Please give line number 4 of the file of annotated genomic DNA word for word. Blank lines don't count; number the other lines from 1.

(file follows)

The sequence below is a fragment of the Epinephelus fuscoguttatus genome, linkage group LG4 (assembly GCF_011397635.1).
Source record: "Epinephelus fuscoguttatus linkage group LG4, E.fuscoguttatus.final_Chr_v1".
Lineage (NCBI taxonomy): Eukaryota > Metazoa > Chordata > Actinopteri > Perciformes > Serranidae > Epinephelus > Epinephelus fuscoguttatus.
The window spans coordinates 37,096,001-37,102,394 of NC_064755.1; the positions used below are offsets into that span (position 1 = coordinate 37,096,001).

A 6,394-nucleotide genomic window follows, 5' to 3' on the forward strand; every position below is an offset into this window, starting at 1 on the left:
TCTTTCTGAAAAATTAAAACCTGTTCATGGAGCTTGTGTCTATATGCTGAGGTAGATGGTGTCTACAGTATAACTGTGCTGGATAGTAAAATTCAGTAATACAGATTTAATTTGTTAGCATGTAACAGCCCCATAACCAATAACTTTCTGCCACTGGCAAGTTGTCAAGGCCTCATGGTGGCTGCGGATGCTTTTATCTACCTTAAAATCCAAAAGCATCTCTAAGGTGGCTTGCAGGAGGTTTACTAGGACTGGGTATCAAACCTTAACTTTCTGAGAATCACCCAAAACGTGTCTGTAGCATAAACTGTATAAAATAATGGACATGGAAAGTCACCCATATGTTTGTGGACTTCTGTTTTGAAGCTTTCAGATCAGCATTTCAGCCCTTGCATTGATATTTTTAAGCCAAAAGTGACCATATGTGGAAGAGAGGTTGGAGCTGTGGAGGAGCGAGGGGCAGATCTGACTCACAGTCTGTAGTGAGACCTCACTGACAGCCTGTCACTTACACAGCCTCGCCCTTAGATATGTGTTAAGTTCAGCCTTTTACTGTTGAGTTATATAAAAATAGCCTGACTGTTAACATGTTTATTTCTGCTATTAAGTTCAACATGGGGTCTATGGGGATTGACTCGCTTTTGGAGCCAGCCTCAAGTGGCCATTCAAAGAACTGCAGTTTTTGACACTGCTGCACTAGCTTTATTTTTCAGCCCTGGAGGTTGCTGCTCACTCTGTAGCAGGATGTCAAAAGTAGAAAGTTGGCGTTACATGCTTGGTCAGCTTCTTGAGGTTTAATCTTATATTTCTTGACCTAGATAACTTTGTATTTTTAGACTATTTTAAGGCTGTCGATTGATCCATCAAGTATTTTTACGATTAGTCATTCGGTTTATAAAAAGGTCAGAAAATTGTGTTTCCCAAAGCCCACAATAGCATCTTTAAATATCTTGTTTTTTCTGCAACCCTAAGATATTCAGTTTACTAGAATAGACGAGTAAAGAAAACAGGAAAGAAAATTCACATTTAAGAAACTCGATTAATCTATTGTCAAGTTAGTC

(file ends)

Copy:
The window spans coordinates 37,096,001-37,102,394 of NC_064755.1; the positions used below are offsets into that span (position 1 = coordinate 37,096,001).